Rolls of Honour
There are two bronze Rolls of Honour in the archway entrance to the Clock Tower.
Images are courtesy of the University Secretariat unless otherwise indicated.
The wooden ceiling -
One of the wrought iron gates -
The Rolls were designed and constructed under the supervision of the Government Architect, Evan Smith, and the contractors were H W Thompson Joinery Limited with Castle Brothers for the bronzework and Arnold and Son for the stonework.
The archway of the Clock Tower was converted into a shrine with the two honour rolls. A wooden ceiling and wrought iron gates were also added.
Both Rolls are of bronze and similar in style. They face each other upon the opposite walls of the archway, the larger resting upon a stone base, the smaller upon a continuous bracket of stone.
On the larger Roll are engraved the names of those members of the University who gave their lives in World War I. The lines by Virgil at its foot can be translated as: "Noble spirits, who with their blood won this our country for us."
Read the names of those members of the University killed in the War as published in the Senate Report for 1915.
On the smaller Roll are the names of military units and groups of people whose memorials had been entrusted to the University for use and keeping in connection with its own war memorial. At the top of this Roll are the words: "These also shall be held in grateful memory and shall be sung for ever by the bells," and at its foot part of two lines from Virgil which can be be translated as: "A black day dawned; bravely they fought and died".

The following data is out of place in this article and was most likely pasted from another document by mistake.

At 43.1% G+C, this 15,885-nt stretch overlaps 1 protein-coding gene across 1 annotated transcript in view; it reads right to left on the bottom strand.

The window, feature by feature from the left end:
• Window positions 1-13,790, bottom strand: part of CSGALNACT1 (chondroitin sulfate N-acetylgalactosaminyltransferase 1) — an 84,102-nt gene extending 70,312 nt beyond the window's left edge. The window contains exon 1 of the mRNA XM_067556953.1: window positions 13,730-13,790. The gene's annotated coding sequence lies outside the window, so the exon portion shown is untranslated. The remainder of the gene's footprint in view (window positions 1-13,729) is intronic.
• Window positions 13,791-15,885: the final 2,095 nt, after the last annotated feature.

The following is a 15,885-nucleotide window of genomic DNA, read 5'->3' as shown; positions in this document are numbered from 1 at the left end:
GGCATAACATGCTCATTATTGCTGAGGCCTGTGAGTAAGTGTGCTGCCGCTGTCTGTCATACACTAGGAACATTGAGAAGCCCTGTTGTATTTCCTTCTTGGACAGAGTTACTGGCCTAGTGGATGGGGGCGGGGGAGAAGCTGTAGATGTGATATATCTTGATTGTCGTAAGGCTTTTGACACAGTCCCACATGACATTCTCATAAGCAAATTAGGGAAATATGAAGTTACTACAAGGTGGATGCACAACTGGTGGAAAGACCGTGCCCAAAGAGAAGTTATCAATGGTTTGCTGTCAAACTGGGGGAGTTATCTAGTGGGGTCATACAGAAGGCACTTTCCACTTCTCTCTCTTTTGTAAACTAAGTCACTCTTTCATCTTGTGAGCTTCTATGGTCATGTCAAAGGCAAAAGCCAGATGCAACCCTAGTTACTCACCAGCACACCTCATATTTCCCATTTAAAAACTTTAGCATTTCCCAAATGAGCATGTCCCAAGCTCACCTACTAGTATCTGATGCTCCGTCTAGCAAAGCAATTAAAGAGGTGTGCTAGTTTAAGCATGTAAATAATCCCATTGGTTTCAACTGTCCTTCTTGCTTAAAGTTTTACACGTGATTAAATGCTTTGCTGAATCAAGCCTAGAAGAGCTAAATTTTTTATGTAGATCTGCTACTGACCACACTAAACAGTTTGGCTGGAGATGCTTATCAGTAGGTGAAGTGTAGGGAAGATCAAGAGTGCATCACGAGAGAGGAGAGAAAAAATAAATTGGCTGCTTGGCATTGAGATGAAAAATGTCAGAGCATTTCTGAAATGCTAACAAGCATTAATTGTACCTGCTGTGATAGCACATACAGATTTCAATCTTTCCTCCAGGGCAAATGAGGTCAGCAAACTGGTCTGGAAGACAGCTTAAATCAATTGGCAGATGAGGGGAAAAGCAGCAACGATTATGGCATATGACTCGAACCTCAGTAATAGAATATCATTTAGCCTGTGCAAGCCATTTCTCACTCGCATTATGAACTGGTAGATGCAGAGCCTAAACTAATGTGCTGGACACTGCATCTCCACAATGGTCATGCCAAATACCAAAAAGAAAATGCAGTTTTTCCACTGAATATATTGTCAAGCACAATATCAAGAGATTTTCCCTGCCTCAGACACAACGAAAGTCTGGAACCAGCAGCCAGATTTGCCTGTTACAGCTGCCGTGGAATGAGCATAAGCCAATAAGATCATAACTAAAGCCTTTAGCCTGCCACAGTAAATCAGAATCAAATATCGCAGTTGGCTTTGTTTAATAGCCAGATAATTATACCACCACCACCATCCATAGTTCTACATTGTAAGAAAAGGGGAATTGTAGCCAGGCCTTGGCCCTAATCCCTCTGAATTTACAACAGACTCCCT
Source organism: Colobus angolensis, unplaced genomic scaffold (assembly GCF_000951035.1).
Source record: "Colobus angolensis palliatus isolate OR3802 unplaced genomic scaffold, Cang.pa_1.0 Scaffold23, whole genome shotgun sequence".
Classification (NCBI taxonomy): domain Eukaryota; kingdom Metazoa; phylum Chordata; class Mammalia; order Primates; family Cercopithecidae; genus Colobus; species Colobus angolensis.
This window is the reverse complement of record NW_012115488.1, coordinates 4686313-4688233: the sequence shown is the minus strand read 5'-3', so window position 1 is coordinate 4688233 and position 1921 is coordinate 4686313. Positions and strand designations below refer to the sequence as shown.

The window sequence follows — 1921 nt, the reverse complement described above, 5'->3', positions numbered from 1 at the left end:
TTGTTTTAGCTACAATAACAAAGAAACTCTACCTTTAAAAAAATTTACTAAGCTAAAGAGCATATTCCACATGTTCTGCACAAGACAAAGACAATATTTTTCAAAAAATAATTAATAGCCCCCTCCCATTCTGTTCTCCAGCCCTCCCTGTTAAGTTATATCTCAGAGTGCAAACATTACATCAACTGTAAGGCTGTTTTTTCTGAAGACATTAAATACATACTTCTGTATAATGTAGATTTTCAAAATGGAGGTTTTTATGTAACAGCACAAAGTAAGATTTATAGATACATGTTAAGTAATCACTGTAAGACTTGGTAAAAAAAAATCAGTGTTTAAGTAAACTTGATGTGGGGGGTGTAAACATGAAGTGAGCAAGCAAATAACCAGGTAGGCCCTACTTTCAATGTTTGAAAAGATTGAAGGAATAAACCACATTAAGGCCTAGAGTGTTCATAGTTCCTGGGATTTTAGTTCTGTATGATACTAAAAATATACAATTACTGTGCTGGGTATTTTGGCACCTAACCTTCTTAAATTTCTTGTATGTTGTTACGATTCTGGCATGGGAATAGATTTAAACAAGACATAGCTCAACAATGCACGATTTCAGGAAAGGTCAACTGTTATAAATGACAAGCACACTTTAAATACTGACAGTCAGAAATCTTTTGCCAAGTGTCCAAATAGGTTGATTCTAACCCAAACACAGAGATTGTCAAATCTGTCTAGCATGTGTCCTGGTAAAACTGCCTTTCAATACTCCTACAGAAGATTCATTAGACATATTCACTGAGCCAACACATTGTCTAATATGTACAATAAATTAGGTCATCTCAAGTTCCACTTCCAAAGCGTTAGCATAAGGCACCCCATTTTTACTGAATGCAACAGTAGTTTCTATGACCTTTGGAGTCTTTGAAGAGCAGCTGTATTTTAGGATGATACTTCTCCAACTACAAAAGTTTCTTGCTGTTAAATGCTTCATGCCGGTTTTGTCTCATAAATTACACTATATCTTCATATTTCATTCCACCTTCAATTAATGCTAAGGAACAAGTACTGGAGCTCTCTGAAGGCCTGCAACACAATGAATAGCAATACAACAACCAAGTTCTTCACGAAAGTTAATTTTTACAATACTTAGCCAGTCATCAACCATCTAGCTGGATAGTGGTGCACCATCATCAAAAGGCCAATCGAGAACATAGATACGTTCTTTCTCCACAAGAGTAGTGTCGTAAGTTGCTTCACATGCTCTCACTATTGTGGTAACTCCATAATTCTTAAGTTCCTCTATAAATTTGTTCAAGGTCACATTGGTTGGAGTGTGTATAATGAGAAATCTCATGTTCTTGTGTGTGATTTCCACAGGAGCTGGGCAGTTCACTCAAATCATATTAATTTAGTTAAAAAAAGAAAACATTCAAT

The Rolls were unveiled by the Governor (Sir Phillp Game) at a ceremony at 11.45am on Armistice Day, 11 November 1931, and dedicated by the Anglican Archbishop of Sydney (Dr Wright).
The ceremony was attended by most of the relatives and other near representatives of those commemorated on the University's own Roll of Honour, and by many representing the other individuals, not members of the University, and the military units and groups of people whose memorials had been entrusted to the use and keeping of the University and were recorded on 'the supplementary Roll of Honour.
The unveiling was preceded by the Armistice Day ceremony, from 10.40 am until 11.20 am in the Great Hall.
The academic procession, followed by the general assemblage, (then) proceeded to the Quadrangle. There the procession halted to face the Great Tower and to hear Chopin's "Funeral March" played on the carillon. Later the assemblage proceeded to the special reserve before the archway of the tower for the unveiling ceremony. The smart guard of honour for the Governor consisted of a detachment of 50 men from the Sydney University Regiment commanded by Captain J H. Pilcher. The guard was accompanied by the University Regimental Pipe Band, under Pipe-Major D. Mackenzie and Drum-Major C. J. Fegent. The merry skirl of the pipes before the ceremony and as the Vice-Regal party left gave a lively note to the proceedings ... Following the Governor's speech, the Governor and Lady Game inspected the rolls of honour. (from a SMH article, 12 November 1931).
There was a Carillon recital from 12.30 pm until 1.00pm.
Wreaths are laid before the Rolls each ANZAC Day.